John Polis and the Latvian connection

Published 12:00 am Friday, September 10, 1999

It sure was a sad coincidence that John Polis of Albert Lea died on Wednesday, Sept.

Friday, September 10, 1999

It sure was a sad coincidence that John Polis of Albert Lea died on Wednesday, Sept. 1, the 60th anniversary of the start of World War II. I emphasize this only because he was one person in the area who really had his life changed because of this war.

Email newsletter signup

In September 1939, John was living in Valka, Latvia, the European town where he was born. At this time Latvia was an independent nation. This nation, plus Estonia to the north and Lithuania to the south, became known as the Baltic States. However, they were in a rough neighborhood. Partly bordering the small nations on the south in 1939 was Nazi Germany, and to the east was the Union of Soviet Socialist Republics (Communist Russia).

Valka was (and still is) a border town. Just across the river is the twin town of Valga, Estonia. John once told me one of his memories was based on crossing over to Estonia on the river bridge to see films at the only movie theater in the two towns.

Latvia’s two decades of independence ended in June 1940 when the Soviet Army invaded the three Baltic States. The Polis family suddenly had to contend with the brutal rule of the Communist Russians.

Then, in the late summer of 1941, the Germany Army fought its way through Latvia and Estonia during World War II. Thus, the people of Latvia went from one set of brutal conquerors to another equally as bad.

By late 1944, the Soviet (Russian) forces started to drive the Germans out of the Baltic States. The Polis family decided their only option was to retreat with the Germans rather than live under Communist rule again.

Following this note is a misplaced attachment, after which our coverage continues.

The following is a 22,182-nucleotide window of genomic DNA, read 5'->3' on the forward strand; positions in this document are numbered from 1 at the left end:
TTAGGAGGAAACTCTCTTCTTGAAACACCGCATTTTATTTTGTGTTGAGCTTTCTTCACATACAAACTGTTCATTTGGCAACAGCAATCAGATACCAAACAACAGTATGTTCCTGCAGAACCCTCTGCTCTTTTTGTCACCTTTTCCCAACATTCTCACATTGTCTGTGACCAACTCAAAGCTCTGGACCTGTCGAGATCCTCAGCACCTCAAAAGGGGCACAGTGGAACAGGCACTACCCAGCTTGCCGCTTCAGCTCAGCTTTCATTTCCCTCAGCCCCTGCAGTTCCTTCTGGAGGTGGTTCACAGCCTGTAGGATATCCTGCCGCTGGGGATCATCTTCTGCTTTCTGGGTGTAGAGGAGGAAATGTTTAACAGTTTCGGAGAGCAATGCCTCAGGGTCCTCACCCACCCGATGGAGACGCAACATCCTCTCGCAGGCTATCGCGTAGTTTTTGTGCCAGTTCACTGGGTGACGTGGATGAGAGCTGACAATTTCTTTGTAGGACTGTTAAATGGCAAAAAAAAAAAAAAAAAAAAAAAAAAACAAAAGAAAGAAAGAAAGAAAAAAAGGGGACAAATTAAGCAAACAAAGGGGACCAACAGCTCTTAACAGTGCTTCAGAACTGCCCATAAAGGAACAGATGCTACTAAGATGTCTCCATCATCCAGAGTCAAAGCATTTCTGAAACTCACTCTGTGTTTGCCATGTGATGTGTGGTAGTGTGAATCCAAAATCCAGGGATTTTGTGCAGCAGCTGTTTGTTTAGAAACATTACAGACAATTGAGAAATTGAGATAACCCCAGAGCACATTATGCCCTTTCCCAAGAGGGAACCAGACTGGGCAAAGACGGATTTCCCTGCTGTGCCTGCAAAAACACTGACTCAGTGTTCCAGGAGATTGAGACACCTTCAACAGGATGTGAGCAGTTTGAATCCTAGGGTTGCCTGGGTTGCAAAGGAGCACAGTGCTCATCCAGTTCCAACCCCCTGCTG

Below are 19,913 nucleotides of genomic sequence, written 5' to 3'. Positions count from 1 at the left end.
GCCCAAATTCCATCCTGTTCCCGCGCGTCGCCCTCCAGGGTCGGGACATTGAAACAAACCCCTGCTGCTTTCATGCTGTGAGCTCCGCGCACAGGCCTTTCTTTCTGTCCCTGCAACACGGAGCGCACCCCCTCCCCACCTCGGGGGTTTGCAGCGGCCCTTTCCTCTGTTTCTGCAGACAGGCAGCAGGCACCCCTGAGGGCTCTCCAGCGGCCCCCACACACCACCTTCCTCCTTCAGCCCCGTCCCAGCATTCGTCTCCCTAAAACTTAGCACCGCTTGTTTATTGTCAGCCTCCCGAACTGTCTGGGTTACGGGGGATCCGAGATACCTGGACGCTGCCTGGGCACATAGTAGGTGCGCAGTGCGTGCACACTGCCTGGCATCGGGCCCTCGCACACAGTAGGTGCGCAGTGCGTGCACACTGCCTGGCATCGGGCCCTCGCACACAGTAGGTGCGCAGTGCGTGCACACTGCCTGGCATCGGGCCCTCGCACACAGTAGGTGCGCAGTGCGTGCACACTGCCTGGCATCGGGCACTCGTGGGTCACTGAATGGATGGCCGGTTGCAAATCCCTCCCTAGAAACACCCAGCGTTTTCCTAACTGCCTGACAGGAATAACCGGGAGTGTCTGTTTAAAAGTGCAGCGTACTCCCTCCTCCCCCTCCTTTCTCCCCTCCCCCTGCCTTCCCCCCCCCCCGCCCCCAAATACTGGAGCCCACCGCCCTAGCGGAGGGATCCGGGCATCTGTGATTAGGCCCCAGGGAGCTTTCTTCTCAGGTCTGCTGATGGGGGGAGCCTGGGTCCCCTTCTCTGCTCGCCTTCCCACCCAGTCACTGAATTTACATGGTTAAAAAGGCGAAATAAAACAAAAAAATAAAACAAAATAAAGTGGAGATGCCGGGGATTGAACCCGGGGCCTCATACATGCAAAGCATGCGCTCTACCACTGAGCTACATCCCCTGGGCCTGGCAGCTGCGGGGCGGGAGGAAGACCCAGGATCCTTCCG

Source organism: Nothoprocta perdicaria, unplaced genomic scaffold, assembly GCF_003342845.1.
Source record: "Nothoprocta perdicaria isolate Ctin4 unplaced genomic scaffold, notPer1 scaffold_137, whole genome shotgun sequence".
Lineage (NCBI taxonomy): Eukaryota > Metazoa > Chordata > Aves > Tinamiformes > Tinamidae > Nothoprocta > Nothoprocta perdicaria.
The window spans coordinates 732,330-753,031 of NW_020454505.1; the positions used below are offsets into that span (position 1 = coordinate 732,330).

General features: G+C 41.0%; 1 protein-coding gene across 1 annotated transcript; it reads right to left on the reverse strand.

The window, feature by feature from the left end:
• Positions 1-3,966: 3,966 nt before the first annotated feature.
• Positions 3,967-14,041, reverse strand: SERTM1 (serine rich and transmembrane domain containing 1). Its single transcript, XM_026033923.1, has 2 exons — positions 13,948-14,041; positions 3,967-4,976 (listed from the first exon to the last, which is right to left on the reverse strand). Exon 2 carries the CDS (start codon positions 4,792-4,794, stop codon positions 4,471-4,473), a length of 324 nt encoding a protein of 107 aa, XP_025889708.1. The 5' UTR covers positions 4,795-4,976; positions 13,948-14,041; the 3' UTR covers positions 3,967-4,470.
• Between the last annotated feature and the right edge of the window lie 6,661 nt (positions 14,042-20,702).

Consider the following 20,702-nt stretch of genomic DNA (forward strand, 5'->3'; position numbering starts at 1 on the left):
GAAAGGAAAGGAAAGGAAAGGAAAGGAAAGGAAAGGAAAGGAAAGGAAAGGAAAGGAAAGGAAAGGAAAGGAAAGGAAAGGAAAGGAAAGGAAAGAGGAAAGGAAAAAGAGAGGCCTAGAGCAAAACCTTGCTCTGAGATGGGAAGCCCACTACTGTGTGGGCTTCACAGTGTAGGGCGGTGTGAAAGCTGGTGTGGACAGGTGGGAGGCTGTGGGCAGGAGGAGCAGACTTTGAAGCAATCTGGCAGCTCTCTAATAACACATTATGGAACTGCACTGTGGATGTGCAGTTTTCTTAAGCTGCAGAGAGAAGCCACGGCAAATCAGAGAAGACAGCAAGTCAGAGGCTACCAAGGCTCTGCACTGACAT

Thus, for the rest of World War II, they became wandering refugees and were in Czechoslovakia when the war ended in May 1945. In time, the Polis family was helped by a Lutheran organization to find their new home in Kiester.

Some important aspects of John’s life in the U.S. were listed in his obituary published in the Sept. 3, 1999, edition of the Tribune. To this I would like to add just a few more details of his career as a journalist and photographer.

John’s first contact with the Tribune was as the Kiester High School student correspondent in the early 1950s. After graduation from Wartburg College in Waverly, Iowa, in 1957, he was employed by the Tribune for the summer.

Following his service with the U.S. Marine Corps, John worked for a few months at the Winona Daily News. Then, at the end of 1961, he became the photographer, plus (school news) reporter and sports editor of the Tribune until 1967.

One detail I recall about the sports angle is the fact that John was one of the first to really promote soccer in Albert Lea.

As a photographer John became involved in all aspects of this profession from weddings to church directories to displaying his best photos at many special exhibitions. He won several prestigious awards and had his photos published in both national and foreign publications.

John always maintained his fluency in the Latvian language and deep personal interest in that occupied nation. He was fervently anti-Communist. This particular attitude was firmly based on his early life under the rule of the Soviet Russians, plus what they had done to the people of his homeland during the years.

I’m not sure as to when John was able to return to Latvia for his first visit after World War II. It was likely in the mid-1980s. anyway, he went to Riga, Latvia, to visit relatives. He once told me about all the complications involved with this trip. One had to go to Moscow and Leningrad first and be subjected to a complete search of all luggage and personal items. And on that first trip he couldn’t go to Valka, his birthplace, because it was located in an off-limits military zone.

John made several more visits to Latvia, and was even able to visit Valka. Each subsequent visit revealed a further weakening in the Soviet system. Finally, he was able to return to a Latvia which, like Estonia and Lithuania, was again a free nation.